Despite the lonely road ahead, Congressional hearings are set to continue, and Facebook CEO Mark Zuckerberg is scheduled to testify before the House Financial Services Committee on October 23, 2019. While the Facebook founder’s strategy for the upcoming hearing remains unknown, if recent attrition at the Libra Association is any indication, Zuckerberg would do well to speak directly to his allies in the private sphere and make the case for Facebook as a competent and responsible partner, even if government officials and central bankers are unlikely to agree.

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The Institutional Trust Objection to Facebook’s Libra

Facebook should not be permitted to proceed with the creation of Libra. Facebook cannot be trusted when it comes to financial services. Libra will damage the integrity of the global financial system by eroding public trust in the institutions that back our money.

One of the committee members present to make an official statement at the July 16 Senate hearing was Ohio Senator Sherrod Brown, who was elected to the Senate in 2006 and has served as the ranking member of the US Senate Committee on Banking, Housing and Urban Affairs since 2015. In the hearing mentioned above, Sen. Brown criticized Facebook and its executive team, comparing them to child arsonists who view every burned-down house as merely another learning opportunity. As the Senator’s official statement from the hearing claims, “Facebook has demonstrated, through scandal after scandal, that it does not deserve our trust, and that it should be treated like the profit-seeking corporation it is, just like any other company.”

To support his claim of Facebook’s untrustworthiness, the Senator cites several troubling incidents from Facebook’s recent past. He speaks to the ways in which Facebook has disrupted the newspaper industry and consequently redirected profits away from real journalists and into its own coffers. Senator Brown also cites past psychological experiments Facebook has run on its users in order to ascertain new ways of increasing engagement across the platform. Finally, and perhaps most distressingly, the Senator cites a UN report detailing the ways in which the Facebook platform was used to spread hate, incite violence, and fuel a genocide against the Rohingya people in Myanmar beginning in late 2016. According to Sen. Brown, Facebook and its executive team have “proven over and over that they don’t understand governing or accountability.” Senator Brown concludes his statement by arguing that “this is a recipe for more corporate power over markets and consumers, and fewer protections for ordinary people.”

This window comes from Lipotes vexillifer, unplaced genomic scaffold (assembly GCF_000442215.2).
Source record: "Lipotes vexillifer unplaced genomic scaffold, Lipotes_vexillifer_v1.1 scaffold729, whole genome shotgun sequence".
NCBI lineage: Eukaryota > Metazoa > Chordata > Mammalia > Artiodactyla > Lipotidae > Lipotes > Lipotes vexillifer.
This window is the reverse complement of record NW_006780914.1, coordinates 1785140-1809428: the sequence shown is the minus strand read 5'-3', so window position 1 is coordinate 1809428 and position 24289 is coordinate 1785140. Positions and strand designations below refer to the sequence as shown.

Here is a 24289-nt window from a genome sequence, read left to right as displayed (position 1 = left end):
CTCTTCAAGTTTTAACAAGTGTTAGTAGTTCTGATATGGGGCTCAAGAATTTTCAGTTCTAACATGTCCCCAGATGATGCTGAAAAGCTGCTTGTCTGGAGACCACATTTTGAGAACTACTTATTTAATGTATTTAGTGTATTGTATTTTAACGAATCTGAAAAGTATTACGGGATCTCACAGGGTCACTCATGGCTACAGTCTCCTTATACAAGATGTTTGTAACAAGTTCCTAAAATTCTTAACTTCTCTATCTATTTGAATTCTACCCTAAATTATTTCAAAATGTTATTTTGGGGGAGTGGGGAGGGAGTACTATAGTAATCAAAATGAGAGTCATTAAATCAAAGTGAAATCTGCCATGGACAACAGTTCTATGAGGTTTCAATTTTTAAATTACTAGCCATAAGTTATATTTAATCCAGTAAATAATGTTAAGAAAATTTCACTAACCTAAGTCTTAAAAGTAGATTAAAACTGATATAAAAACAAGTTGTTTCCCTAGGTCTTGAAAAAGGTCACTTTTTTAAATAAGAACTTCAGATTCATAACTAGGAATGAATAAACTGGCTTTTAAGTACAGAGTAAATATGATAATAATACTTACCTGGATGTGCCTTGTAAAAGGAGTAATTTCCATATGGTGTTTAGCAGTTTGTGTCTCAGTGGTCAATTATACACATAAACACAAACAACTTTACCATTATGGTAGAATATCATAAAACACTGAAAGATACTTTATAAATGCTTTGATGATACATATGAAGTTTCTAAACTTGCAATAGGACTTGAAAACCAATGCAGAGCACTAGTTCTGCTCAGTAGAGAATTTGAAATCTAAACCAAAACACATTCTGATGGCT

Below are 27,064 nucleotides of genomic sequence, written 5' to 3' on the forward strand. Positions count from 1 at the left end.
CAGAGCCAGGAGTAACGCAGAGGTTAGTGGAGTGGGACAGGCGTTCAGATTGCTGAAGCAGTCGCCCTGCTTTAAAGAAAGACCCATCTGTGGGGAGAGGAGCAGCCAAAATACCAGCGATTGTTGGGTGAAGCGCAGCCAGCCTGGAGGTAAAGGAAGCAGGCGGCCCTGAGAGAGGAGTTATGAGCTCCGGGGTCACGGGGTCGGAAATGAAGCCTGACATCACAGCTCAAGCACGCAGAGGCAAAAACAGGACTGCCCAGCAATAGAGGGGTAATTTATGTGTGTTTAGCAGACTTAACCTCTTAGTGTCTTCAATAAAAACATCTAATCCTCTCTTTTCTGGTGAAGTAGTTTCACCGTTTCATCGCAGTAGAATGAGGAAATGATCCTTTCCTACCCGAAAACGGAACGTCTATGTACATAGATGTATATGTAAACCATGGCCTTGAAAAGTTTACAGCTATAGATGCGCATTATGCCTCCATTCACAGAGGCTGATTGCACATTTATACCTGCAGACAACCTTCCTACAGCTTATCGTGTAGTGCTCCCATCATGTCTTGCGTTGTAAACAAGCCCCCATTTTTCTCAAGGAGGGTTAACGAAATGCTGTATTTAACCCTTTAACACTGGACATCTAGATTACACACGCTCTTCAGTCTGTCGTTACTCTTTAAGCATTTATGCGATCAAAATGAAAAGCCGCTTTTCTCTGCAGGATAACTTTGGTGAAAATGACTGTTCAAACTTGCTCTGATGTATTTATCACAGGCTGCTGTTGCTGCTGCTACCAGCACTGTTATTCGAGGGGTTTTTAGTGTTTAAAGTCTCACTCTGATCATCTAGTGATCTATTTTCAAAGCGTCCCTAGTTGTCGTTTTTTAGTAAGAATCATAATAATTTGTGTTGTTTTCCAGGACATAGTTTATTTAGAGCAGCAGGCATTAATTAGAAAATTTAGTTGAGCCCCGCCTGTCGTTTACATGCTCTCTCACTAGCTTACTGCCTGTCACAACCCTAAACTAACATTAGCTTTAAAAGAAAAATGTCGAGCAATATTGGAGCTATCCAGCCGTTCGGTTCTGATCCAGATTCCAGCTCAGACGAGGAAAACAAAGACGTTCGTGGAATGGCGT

Meanwhile, the central bankers of Europe have not been bashful about their skeptical stance toward Libra. Yves Mersch, Executive Board Member of the European Central Bank, delivered a speech entitled “Money and private currencies: reflections on Libra,”on September 2, 2019 at the ECB Legal Conference in Frankfurt, Germany. Echoing Sherrod Brown’s emphasis on the role of trust with regard to monetary policy, Mersch argues that trust is an essential element to money’s ability to perform its function. Further, trust in money is derived from the independent institutions that maintain the stability and reliability of the financial system more broadly, e.g. the ECB and Federal Reserve. As Mersch states, “Only an independent central bank with a strong mandate can provide the institutional backing necessary to issue reliable forms of money and rigorously preserve public trust in them.”

Returning specifically to the context of Facebook, which has “a questionable track record in matters of trust,” according to Mersch, the Libra ecosystem is not only complex, but “cartel-like.” In other words, Mersch’s view is that the governance system proposed by Facebook (the Libra Association) lacks the fundamental underpinnings of institutional trust that support traditional sovereign currencies. Such a system will place control of the Libra money supply in the hands of private corporate actors who are “only accountable to their shareholders” and who have “privileged access to private data that they can abusively monetize.” In sum, Mersch argues that Libra’s promise is a tempting “siren’s call,” that leads only to disaster because it entails abandoning “the safety and soundness of established payment solutions and channels.”